Papatoetoe Intermediate

Education institution number:
1428
School type:
Intermediate
School gender:
Co-Educational
Definition:
Not Applicable
Total roll:
690
Telephone:
Address:

175 Motatau Road, Papatoetoe, Auckland

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Papatoetoe Intermediate - 20/09/2017

Findings

Papatoetoe Intermediate has undergone significant school-wide improvement. Strengthened professional leadership has been established. The principal, senior leaders, teachers and support staff have worked together to improve practices that promote student engagement and successful learning. They are developing a school that is learner-centred, and focused on developing successful, high achieving students.

ERO is likely to carry out the next review in three years.

1 Background and Context

What is the background and context for this school’s review?

Papatoetoe Intermediate School is a large culturally diverse school and has served its local community for many years. The roll has remained stable over the past 3 years and has a majority of Pacific and Indian students.

Over the past four years significant issues with finance, personnel and governance resulted in the school receiving support from Ministry of Education (MoE) Limited Statutory Managers (LSM) and most recently a commissioner.

In 2014 ERO identified a number of areas of school-wide systems and practices that required improvement. The school has worked with ERO and MoE guidance to address these areas. There have been significant improvements to governance, personnel and the quality of leadership and teaching and learning.

The principal and school leaders have successfully led change management across the school that is resulting in children receiving more responsive and engaging learning programmes. The commissioner has planned a well-considered path to reinstating the board of trustees.

2 Review and Development

How effectively is the school addressing its priorities for review and development?

Priorities identified for review and development

ERO’s 2014 report identified that improvements were necessary to:

  • strengthen the analysis and reporting of student achievement
  • improve the quality of teaching and learning
  • improve curriculum design and implementation
  • build leadership and governance capability to sustain and embed changes.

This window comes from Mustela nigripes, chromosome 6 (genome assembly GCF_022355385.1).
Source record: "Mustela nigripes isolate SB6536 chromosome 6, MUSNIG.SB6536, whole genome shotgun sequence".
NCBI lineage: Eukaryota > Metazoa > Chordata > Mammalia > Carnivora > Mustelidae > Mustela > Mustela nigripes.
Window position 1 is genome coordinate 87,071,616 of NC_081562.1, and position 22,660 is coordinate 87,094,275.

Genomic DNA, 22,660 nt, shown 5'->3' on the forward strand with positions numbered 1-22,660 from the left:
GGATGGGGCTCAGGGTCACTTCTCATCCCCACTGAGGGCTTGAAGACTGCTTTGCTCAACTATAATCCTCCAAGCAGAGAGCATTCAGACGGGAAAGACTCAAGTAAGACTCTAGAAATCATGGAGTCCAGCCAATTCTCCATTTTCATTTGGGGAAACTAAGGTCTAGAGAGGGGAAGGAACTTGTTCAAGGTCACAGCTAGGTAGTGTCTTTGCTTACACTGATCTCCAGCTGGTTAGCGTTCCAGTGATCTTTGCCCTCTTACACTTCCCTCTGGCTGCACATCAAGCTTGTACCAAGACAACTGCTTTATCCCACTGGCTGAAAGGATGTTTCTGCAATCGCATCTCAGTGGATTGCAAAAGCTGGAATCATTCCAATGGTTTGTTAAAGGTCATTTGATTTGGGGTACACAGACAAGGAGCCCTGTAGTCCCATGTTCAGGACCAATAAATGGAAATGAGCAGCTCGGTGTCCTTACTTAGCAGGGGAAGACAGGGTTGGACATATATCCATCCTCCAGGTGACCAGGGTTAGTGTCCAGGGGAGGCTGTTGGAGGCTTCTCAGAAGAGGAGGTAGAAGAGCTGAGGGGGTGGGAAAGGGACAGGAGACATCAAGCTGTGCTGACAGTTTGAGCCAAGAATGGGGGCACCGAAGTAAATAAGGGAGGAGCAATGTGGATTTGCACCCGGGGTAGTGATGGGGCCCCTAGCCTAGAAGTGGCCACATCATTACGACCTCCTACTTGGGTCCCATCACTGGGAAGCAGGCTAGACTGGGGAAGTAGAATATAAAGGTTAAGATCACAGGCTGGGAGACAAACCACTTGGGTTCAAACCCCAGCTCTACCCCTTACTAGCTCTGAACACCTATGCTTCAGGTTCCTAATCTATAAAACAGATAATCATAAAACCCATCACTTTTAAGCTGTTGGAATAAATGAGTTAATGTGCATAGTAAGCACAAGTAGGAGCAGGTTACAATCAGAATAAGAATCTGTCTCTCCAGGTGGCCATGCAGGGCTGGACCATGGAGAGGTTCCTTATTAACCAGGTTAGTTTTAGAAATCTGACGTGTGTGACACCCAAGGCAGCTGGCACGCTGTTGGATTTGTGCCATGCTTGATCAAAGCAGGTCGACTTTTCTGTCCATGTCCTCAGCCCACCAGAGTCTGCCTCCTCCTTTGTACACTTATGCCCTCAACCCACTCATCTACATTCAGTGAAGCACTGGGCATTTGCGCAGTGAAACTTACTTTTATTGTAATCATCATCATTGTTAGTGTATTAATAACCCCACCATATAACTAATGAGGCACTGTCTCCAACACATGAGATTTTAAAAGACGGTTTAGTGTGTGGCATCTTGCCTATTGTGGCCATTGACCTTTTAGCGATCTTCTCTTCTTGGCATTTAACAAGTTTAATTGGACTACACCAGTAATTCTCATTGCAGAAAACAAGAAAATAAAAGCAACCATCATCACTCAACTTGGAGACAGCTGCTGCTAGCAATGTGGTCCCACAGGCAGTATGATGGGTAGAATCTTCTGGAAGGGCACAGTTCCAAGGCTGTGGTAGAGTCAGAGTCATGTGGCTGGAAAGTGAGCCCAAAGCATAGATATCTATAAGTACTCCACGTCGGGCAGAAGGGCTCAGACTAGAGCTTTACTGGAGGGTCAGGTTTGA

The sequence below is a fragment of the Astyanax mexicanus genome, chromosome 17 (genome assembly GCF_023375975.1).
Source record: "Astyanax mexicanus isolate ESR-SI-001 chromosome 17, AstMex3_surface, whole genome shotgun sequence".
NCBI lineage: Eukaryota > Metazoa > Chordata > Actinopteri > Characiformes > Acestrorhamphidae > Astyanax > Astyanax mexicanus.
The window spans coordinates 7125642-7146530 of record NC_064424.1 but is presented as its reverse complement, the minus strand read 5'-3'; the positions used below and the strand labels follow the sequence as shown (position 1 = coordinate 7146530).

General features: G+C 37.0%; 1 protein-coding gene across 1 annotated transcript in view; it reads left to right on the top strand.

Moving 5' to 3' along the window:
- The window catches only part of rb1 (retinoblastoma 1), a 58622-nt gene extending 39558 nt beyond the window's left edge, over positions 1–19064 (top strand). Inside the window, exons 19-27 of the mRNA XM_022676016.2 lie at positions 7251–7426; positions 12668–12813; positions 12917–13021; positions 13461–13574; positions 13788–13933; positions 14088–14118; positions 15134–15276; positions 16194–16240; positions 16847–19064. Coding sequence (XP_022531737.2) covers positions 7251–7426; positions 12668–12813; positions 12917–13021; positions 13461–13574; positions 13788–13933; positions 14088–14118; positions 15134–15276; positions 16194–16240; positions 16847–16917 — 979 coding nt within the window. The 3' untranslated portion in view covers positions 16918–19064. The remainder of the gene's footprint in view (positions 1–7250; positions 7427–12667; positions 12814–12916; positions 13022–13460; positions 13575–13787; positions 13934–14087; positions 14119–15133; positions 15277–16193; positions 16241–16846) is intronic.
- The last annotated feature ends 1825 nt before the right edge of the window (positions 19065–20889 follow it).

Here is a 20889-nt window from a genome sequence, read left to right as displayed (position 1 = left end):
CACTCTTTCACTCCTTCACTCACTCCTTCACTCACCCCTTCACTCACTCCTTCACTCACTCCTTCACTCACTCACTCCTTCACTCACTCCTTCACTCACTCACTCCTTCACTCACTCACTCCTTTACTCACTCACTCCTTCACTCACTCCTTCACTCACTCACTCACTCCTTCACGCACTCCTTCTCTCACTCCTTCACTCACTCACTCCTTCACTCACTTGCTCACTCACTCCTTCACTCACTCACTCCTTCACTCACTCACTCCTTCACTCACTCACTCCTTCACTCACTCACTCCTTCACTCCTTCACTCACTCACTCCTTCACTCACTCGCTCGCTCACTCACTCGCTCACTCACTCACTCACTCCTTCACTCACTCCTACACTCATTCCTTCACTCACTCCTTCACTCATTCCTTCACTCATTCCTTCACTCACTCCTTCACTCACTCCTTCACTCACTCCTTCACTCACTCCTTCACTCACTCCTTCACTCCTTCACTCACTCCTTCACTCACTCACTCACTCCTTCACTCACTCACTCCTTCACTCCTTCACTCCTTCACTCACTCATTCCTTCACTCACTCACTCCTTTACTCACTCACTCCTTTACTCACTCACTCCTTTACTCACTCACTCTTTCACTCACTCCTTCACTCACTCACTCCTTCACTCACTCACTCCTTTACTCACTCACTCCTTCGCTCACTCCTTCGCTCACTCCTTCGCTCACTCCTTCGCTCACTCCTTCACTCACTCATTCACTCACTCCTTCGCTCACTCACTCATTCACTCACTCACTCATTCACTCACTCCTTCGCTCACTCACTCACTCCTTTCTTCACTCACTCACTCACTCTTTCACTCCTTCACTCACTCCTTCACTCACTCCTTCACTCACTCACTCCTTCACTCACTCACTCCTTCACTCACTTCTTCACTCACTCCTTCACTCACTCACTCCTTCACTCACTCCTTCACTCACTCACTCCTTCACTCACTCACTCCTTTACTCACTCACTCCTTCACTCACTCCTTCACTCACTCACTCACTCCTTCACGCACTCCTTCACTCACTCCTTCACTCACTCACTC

Progress

The principal provides significant educational leadership. In collaboration with senior leaders and teachers, she has implemented strategic, considered and highly effective responses to the recommendations identified in the 2014 ERO review. This has resulted in improved school practices and operations, including better reporting systems. Senior leaders place a strong priority on the analysis and use of student achievement information, and on ensuring that this information is well used to inform planning for teaching and learning.

Developing an inclusive and positive school culture has been a key part of the work to improve students’ educational outcomes. Considerable professional learning and development has supported senior leaders to build professional capability and collective capacity across the school. This approach is generating greater collaboration for school improvement and helping to increase the capability at all levels of the school. Senior leaders are strategically planning to move from reliance on external expertise to a more sustainable approach for improvement.

Significant changes in the school’s teaching culture has contributed to greater student wellbeing and motivation to engage and achieve. The sustained work on teacher improvement has led to a fundamentally different quality of teaching and learning that is being constantly refined. Positive improvements include more personalised learning for individual and groups of students. Classrooms are settled, productive work environments.

Senior leaders and teachers have actively promoted parent and whānau engagement. There has been a significant increase in parents and whānau working together with teachers to enable them to better support their children’s learning and progress.

Senior leaders with teachers have reviewed the school curriculum. Key components of the revised curriculum are: responsive teaching and learning, deliberate acts of teaching, and students taking more ownership for their learning within local and relevant contexts. There is greater consistency in the planning of teaching and learning programmes at all levels of the school.

3 Sustainable performance and self review

How well placed is the school to sustain and continue to improve and review its performance?

The school is significantly better placed to sustain and continue to improve and review its performance. Improved educational leadership, effective teaching and coherent systems now support a school culture focused on improving outcomes for students. Decision making is well considered and informed by different sources of evidence. This is resulting in good strategic decision making and efficient resourcing at all levels of the school.